Idaho District Tries To Cope Without a High School

By Ihsan K. Taylor — July 09, 1997 2 min read

Sharing Space

But after four months and two unsuccessful local bond initiatives, plans to restore the 50-year-old Butte County High School have been put on hold indefinitely, leaving educators scrambling for available classroom space.

Twice voters of Butte County Joint School District No. 111 have gone to the polls, and twice they have turned down $4.4 million bond issues to repair and improve the high school.

The biggest concern for voters was the bond’s price tag and its impact on local property taxes.

“I think a lot of people think we’re not being square with them,” Ms. Aikele said. “I just don’t think they believe us.”

In both elections, the measures were defeated by the slimmest of margins. The first one, in March, failed to reach the necessary two-thirds majority by seven votes.

Although state law imposes a six-month waiting period between bond elections, the state board of education voted unanimously to grant the district a waiver to reintroduce another measure sooner.

But the second proposal also failed, this time by 13 votes.

The state board last month denied the district’s request for another waiver. Without it, school officials will have to wait until November before trying once again to win support for the high school.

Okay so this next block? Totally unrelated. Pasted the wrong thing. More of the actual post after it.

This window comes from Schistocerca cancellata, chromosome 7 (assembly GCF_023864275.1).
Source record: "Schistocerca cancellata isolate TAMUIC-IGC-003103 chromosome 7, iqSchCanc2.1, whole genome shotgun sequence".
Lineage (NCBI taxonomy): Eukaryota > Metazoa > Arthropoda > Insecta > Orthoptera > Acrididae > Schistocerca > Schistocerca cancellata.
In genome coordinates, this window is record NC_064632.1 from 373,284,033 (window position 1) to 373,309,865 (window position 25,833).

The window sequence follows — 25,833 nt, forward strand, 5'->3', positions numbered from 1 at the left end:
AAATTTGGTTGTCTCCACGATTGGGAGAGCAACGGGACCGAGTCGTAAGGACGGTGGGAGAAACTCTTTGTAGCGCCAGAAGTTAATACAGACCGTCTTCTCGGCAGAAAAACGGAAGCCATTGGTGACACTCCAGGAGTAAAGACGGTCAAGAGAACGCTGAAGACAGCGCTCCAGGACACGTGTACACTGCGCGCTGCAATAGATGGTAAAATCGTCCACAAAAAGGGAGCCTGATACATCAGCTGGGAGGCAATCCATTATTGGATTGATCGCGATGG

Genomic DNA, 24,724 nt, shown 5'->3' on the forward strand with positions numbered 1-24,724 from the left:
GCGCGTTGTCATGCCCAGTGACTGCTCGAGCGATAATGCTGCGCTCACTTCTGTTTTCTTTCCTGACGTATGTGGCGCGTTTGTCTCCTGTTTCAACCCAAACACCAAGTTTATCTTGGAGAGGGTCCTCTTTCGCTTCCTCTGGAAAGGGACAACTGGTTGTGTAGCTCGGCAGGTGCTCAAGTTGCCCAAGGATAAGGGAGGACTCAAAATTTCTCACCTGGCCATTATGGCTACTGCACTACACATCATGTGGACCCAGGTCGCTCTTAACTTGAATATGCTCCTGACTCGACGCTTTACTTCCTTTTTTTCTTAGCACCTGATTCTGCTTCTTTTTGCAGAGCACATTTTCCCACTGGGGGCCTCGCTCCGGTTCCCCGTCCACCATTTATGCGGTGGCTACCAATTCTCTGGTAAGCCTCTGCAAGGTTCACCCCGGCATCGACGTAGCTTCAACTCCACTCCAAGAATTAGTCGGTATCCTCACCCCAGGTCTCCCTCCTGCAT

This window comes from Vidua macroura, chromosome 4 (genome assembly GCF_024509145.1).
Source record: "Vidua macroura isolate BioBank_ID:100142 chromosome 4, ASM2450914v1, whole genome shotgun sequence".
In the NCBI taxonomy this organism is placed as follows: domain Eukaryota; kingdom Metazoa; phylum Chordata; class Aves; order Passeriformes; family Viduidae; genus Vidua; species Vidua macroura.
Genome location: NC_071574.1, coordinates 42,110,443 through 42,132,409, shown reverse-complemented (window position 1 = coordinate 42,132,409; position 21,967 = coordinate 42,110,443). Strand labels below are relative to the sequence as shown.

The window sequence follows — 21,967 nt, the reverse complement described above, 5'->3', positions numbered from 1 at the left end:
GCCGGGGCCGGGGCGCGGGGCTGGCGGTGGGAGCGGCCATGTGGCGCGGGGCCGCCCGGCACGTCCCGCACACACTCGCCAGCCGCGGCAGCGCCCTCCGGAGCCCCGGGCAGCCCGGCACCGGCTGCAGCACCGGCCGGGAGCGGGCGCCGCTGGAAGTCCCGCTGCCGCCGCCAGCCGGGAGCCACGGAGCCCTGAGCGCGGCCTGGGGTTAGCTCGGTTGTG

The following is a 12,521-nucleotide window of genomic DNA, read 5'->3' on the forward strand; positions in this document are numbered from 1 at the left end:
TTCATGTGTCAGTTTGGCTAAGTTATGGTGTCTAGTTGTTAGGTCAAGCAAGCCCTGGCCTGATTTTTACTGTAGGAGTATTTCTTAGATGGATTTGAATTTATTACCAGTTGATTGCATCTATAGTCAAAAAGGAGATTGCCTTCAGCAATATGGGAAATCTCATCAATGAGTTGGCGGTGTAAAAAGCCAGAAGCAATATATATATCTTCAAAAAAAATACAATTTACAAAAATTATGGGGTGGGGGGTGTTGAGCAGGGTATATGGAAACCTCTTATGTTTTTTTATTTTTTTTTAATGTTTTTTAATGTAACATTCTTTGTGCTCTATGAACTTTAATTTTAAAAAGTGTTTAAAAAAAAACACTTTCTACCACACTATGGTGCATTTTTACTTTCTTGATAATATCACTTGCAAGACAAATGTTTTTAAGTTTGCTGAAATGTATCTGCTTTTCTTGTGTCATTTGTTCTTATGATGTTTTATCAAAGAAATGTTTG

Sharing Space

The bond election followed an intensive information campaign that included more than 20 community meetings and publicized recommendations by architects and engineers from Boise and Idaho Falls.

According to state school board member Harold Davis, the farming community’s school funding troubles may derive from it foundering tax base.

“You have a tax base in which property owners are not looking at how meritorious the needs are,” Mr. Davis said.

The decision to close Butte County High School was made shortly after an electrical fire at the school that took place during an inspection by an Idaho Falls electrical firm. The inspection was one of several requested by Ms. Aikele, who said the building “needed to be closed years ago.”

The cost of bringing the building up to code has been estimated at $3.5 million. The bond measures call for making additional improvement to the school as well.

When the high school closed in March, its 250 students finished the year at the district’s middle school, taking classes between 6:30 a.m. and noon. Butte Middle School’s own students attended from 12:05 p.m. to 5:35 p.m.

Ms. Aikele said that continuing this arrangement in the fall would mean adding 30 to 45 minutes to both middle and high school schedules.

The district recently was offered the use of three portable buildings, which will mean a reprieve from sharing space at the middle school.

The units, each equipped with an air-conditioning and sprinkler system, will be provided by Lockheed Martin Idaho Technologies, the chief contractor at the Idaho National Engineering and Environmental Laboratory in Idaho Falls.

That will be a temporary solution at best, school officials say, because the units are on loan and can be recalled on 30 days’ notice.

A version of this article appeared in the July 09, 1997 edition of Education Week